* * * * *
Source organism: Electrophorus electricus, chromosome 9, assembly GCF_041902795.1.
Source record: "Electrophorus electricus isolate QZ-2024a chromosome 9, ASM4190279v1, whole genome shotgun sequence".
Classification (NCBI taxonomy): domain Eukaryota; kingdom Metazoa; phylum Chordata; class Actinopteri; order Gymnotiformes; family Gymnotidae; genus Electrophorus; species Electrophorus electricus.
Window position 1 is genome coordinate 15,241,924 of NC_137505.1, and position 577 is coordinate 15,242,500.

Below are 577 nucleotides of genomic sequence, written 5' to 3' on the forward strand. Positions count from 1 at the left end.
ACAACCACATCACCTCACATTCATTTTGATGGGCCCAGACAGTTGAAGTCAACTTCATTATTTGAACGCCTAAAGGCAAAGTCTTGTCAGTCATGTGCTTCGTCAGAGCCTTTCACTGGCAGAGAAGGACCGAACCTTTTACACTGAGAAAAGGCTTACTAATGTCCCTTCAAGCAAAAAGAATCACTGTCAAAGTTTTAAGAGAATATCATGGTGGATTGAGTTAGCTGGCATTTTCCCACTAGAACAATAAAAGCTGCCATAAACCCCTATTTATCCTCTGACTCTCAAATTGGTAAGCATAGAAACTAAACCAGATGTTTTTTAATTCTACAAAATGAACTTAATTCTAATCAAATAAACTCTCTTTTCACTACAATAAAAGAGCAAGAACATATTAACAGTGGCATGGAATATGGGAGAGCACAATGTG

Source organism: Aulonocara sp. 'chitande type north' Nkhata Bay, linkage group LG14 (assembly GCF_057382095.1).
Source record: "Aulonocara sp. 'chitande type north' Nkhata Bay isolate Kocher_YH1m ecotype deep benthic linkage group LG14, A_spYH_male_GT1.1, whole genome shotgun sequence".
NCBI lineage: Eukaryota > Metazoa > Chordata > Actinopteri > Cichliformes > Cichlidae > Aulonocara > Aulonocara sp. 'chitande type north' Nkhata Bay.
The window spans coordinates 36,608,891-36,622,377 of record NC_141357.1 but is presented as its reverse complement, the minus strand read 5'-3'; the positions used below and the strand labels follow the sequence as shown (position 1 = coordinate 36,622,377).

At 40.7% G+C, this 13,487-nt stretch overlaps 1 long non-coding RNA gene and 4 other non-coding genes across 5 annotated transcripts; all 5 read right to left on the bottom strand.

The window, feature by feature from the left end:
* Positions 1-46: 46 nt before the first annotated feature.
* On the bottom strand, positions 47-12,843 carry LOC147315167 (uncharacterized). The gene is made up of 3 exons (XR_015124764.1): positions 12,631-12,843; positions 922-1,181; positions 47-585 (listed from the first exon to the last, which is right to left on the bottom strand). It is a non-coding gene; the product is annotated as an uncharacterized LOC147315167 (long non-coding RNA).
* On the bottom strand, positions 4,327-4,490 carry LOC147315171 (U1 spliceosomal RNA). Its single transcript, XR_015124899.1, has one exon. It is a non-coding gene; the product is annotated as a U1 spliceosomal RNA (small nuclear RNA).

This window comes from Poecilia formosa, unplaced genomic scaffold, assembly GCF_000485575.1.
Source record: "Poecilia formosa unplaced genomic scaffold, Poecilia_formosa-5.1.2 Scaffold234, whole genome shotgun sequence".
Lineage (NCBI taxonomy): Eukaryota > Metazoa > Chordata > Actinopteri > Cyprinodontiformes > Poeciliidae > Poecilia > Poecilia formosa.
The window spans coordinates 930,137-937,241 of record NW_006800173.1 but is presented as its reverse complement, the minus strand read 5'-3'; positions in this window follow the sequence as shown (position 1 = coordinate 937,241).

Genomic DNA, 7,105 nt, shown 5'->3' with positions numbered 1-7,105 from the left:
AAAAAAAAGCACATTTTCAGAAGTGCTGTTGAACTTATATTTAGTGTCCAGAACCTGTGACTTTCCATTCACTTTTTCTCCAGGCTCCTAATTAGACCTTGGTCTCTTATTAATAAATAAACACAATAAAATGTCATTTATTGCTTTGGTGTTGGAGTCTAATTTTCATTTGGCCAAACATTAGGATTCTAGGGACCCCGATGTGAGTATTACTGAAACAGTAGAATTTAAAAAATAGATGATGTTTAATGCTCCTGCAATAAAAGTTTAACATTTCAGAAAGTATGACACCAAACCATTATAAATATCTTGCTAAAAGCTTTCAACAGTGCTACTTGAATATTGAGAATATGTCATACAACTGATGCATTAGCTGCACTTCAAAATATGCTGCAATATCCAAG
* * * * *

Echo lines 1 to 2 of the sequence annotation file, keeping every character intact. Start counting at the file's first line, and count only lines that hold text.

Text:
Source organism: Electrophorus electricus, chromosome 9, assembly GCF_041902795.1.
Source record: "Electrophorus electricus isolate QZ-2024a chromosome 9, ASM4190279v1, whole genome shotgun sequence".